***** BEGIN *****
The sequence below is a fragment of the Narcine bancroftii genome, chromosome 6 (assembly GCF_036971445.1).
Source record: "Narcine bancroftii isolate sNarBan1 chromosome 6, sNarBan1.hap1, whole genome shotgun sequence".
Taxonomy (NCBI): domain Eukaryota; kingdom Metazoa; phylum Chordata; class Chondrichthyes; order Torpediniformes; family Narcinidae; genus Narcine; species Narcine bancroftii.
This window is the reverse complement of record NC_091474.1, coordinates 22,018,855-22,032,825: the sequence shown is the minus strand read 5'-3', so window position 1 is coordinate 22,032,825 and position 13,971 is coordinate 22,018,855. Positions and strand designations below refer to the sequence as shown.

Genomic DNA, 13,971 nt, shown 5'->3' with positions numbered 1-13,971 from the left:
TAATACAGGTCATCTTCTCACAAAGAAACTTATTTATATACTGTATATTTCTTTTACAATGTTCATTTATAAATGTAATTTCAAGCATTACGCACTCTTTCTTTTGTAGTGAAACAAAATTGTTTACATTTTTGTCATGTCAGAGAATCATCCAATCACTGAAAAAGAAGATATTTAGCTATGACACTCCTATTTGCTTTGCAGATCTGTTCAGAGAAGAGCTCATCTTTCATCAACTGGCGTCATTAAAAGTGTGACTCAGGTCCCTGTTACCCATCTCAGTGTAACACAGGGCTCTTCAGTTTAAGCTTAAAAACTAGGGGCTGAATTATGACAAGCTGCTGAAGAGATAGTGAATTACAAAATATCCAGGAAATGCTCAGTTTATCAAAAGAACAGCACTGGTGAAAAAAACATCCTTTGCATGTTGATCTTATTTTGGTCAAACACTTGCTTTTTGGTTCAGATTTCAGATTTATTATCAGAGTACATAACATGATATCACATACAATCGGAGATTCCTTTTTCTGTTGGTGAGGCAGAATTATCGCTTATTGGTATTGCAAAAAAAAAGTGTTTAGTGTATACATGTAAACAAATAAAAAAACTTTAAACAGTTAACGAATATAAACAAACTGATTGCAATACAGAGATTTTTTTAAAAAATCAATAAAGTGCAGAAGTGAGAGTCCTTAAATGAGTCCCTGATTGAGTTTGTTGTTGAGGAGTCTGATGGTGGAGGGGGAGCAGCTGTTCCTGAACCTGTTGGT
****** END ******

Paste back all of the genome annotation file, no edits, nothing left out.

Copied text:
The sequence below is a fragment of the Narcine bancroftii genome, chromosome 6 (assembly GCF_036971445.1).
Source record: "Narcine bancroftii isolate sNarBan1 chromosome 6, sNarBan1.hap1, whole genome shotgun sequence".
Taxonomy (NCBI): domain Eukaryota; kingdom Metazoa; phylum Chordata; class Chondrichthyes; order Torpediniformes; family Narcinidae; genus Narcine; species Narcine bancroftii.
This window is the reverse complement of record NC_091474.1, coordinates 22,018,855-22,032,825: the sequence shown is the minus strand read 5'-3', so window position 1 is coordinate 22,032,825 and position 13,971 is coordinate 22,018,855. Positions and strand designations below refer to the sequence as shown.

Genomic DNA, 13,971 nt, shown 5'->3' with positions numbered 1-13,971 from the left:
TAATACAGGTCATCTTCTCACAAAGAAACTTATTTATATACTGTATATTTCTTTTACAATGTTCATTTATAAATGTAATTTCAAGCATTACGCACTCTTTCTTTTGTAGTGAAACAAAATTGTTTACATTTTTGTCATGTCAGAGAATCATCCAATCACTGAAAAAGAAGATATTTAGCTATGACACTCCTATTTGCTTTGCAGATCTGTTCAGAGAAGAGCTCATCTTTCATCAACTGGCGTCATTAAAAGTGTGACTCAGGTCCCTGTTACCCATCTCAGTGTAACACAGGGCTCTTCAGTTTAAGCTTAAAAACTAGGGGCTGAATTATGACAAGCTGCTGAAGAGATAGTGAATTACAAAATATCCAGGAAATGCTCAGTTTATCAAAAGAACAGCACTGGTGAAAAAAACATCCTTTGCATGTTGATCTTATTTTGGTCAAACACTTGCTTTTTGGTTCAGATTTCAGATTTATTATCAGAGTACATAACATGATATCACATACAATCGGAGATTCCTTTTTCTGTTGGTGAGGCAGAATTATCGCTTATTGGTATTGCAAAAAAAAAGTGTTTAGTGTATACATGTAAACAAATAAAAAAACTTTAAACAGTTAACGAATATAAACAAACTGATTGCAATACAGAGATTTTTTTAAAAAATCAATAAAGTGCAGAAGTGAGAGTCCTTAAATGAGTCCCTGATTGAGTTTGTTGTTGAGGAGTCTGATGGTGGAGGGGGAGCAGCTGTTCCTGAACCTGTTGGT